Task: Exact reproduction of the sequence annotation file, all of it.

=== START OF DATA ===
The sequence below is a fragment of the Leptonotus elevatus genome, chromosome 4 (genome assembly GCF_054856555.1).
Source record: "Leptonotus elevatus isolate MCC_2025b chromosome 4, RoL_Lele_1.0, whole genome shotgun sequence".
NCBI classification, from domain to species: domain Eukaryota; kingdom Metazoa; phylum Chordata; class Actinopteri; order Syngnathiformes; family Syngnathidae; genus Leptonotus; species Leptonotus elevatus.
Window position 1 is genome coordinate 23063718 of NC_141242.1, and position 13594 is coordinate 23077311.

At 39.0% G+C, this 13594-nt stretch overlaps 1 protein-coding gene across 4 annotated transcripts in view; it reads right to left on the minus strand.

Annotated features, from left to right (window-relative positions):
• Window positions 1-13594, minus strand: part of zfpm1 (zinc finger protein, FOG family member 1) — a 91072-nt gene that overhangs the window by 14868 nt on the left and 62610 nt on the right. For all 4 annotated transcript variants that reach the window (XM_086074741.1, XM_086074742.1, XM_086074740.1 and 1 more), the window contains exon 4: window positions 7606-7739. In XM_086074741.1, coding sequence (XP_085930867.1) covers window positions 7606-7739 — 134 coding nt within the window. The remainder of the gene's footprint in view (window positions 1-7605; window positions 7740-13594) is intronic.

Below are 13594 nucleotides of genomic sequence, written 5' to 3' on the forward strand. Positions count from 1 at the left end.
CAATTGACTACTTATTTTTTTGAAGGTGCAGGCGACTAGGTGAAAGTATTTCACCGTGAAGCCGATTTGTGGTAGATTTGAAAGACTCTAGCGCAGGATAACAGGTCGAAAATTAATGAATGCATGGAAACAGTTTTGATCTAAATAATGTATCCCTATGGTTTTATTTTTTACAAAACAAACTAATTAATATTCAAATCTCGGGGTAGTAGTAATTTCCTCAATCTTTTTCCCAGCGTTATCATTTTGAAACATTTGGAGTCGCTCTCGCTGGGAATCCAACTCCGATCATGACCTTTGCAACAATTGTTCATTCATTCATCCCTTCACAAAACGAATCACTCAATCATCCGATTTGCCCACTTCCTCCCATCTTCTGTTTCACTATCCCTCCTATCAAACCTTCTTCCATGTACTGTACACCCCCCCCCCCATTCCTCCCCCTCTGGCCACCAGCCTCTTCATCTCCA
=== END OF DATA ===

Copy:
The sequence below is a fragment of the Leptonotus elevatus genome, chromosome 4 (genome assembly GCF_054856555.1).
Source record: "Leptonotus elevatus isolate MCC_2025b chromosome 4, RoL_Lele_1.0, whole genome shotgun sequence".
NCBI classification, from domain to species: domain Eukaryota; kingdom Metazoa; phylum Chordata; class Actinopteri; order Syngnathiformes; family Syngnathidae; genus Leptonotus; species Leptonotus elevatus.
Window position 1 is genome coordinate 23063718 of NC_141242.1, and position 13594 is coordinate 23077311.

At 39.0% G+C, this 13594-nt stretch overlaps 1 protein-coding gene across 4 annotated transcripts in view; it reads right to left on the minus strand.

Annotated features, from left to right (window-relative positions):
• Window positions 1-13594, minus strand: part of zfpm1 (zinc finger protein, FOG family member 1) — a 91072-nt gene that overhangs the window by 14868 nt on the left and 62610 nt on the right. For all 4 annotated transcript variants that reach the window (XM_086074741.1, XM_086074742.1, XM_086074740.1 and 1 more), the window contains exon 4: window positions 7606-7739. In XM_086074741.1, coding sequence (XP_085930867.1) covers window positions 7606-7739 — 134 coding nt within the window. The remainder of the gene's footprint in view (window positions 1-7605; window positions 7740-13594) is intronic.

Below are 13594 nucleotides of genomic sequence, written 5' to 3' on the forward strand. Positions count from 1 at the left end.
CAATTGACTACTTATTTTTTTGAAGGTGCAGGCGACTAGGTGAAAGTATTTCACCGTGAAGCCGATTTGTGGTAGATTTGAAAGACTCTAGCGCAGGATAACAGGTCGAAAATTAATGAATGCATGGAAACAGTTTTGATCTAAATAATGTATCCCTATGGTTTTATTTTTTACAAAACAAACTAATTAATATTCAAATCTCGGGGTAGTAGTAATTTCCTCAATCTTTTTCCCAGCGTTATCATTTTGAAACATTTGGAGTCGCTCTCGCTGGGAATCCAACTCCGATCATGACCTTTGCAACAATTGTTCATTCATTCATCCCTTCACAAAACGAATCACTCAATCATCCGATTTGCCCACTTCCTCCCATCTTCTGTTTCACTATCCCTCCTATCAAACCTTCTTCCATGTACTGTACACCCCCCCCCCCATTCCTCCCCCTCTGGCCACCAGCCTCTTCATCTCCA